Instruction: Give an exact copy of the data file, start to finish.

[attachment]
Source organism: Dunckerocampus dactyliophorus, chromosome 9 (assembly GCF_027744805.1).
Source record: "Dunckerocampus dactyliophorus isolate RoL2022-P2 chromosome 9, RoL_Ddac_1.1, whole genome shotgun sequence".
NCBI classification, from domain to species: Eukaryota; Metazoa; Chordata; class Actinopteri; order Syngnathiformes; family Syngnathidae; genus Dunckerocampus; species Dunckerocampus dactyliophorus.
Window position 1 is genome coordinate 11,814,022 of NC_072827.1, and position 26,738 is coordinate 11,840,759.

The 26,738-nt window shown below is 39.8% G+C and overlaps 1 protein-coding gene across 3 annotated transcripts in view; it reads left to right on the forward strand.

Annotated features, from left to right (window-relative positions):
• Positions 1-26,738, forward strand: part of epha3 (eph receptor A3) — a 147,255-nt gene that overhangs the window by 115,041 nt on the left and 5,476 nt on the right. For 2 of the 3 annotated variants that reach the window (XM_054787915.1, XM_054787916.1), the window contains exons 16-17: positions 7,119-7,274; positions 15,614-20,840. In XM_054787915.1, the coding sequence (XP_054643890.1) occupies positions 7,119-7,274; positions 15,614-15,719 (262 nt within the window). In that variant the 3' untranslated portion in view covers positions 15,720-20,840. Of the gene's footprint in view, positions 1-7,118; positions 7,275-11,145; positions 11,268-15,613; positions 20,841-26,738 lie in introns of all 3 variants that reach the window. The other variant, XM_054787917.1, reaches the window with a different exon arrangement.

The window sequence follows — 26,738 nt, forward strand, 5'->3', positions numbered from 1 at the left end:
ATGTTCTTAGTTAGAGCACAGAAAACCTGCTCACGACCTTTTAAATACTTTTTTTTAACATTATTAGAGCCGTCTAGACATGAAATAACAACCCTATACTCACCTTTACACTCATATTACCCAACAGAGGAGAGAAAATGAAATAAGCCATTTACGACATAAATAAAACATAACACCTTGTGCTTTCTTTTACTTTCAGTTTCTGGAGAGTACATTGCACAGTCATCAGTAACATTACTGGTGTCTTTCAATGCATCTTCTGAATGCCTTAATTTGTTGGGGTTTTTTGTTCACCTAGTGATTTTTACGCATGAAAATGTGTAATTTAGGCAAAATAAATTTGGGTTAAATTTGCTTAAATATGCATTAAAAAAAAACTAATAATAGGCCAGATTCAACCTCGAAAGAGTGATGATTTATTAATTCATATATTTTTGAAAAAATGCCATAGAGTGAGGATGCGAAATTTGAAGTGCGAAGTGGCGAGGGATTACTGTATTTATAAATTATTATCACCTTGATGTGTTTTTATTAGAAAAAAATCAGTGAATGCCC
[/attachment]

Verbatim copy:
Source organism: Dunckerocampus dactyliophorus, chromosome 9 (assembly GCF_027744805.1).
Source record: "Dunckerocampus dactyliophorus isolate RoL2022-P2 chromosome 9, RoL_Ddac_1.1, whole genome shotgun sequence".
NCBI classification, from domain to species: Eukaryota; Metazoa; Chordata; class Actinopteri; order Syngnathiformes; family Syngnathidae; genus Dunckerocampus; species Dunckerocampus dactyliophorus.
Window position 1 is genome coordinate 11,814,022 of NC_072827.1, and position 26,738 is coordinate 11,840,759.

The 26,738-nt window shown below is 39.8% G+C and overlaps 1 protein-coding gene across 3 annotated transcripts in view; it reads left to right on the forward strand.

Annotated features, from left to right (window-relative positions):
• Positions 1-26,738, forward strand: part of epha3 (eph receptor A3) — a 147,255-nt gene that overhangs the window by 115,041 nt on the left and 5,476 nt on the right. For 2 of the 3 annotated variants that reach the window (XM_054787915.1, XM_054787916.1), the window contains exons 16-17: positions 7,119-7,274; positions 15,614-20,840. In XM_054787915.1, the coding sequence (XP_054643890.1) occupies positions 7,119-7,274; positions 15,614-15,719 (262 nt within the window). In that variant the 3' untranslated portion in view covers positions 15,720-20,840. Of the gene's footprint in view, positions 1-7,118; positions 7,275-11,145; positions 11,268-15,613; positions 20,841-26,738 lie in introns of all 3 variants that reach the window. The other variant, XM_054787917.1, reaches the window with a different exon arrangement.

The window sequence follows — 26,738 nt, forward strand, 5'->3', positions numbered from 1 at the left end:
ATGTTCTTAGTTAGAGCACAGAAAACCTGCTCACGACCTTTTAAATACTTTTTTTTAACATTATTAGAGCCGTCTAGACATGAAATAACAACCCTATACTCACCTTTACACTCATATTACCCAACAGAGGAGAGAAAATGAAATAAGCCATTTACGACATAAATAAAACATAACACCTTGTGCTTTCTTTTACTTTCAGTTTCTGGAGAGTACATTGCACAGTCATCAGTAACATTACTGGTGTCTTTCAATGCATCTTCTGAATGCCTTAATTTGTTGGGGTTTTTTGTTCACCTAGTGATTTTTACGCATGAAAATGTGTAATTTAGGCAAAATAAATTTGGGTTAAATTTGCTTAAATATGCATTAAAAAAAAACTAATAATAGGCCAGATTCAACCTCGAAAGAGTGATGATTTATTAATTCATATATTTTTGAAAAAATGCCATAGAGTGAGGATGCGAAATTTGAAGTGCGAAGTGGCGAGGGATTACTGTATTTATAAATTATTATCACCTTGATGTGTTTTTATTAGAAAAAAATCAGTGAATGCCC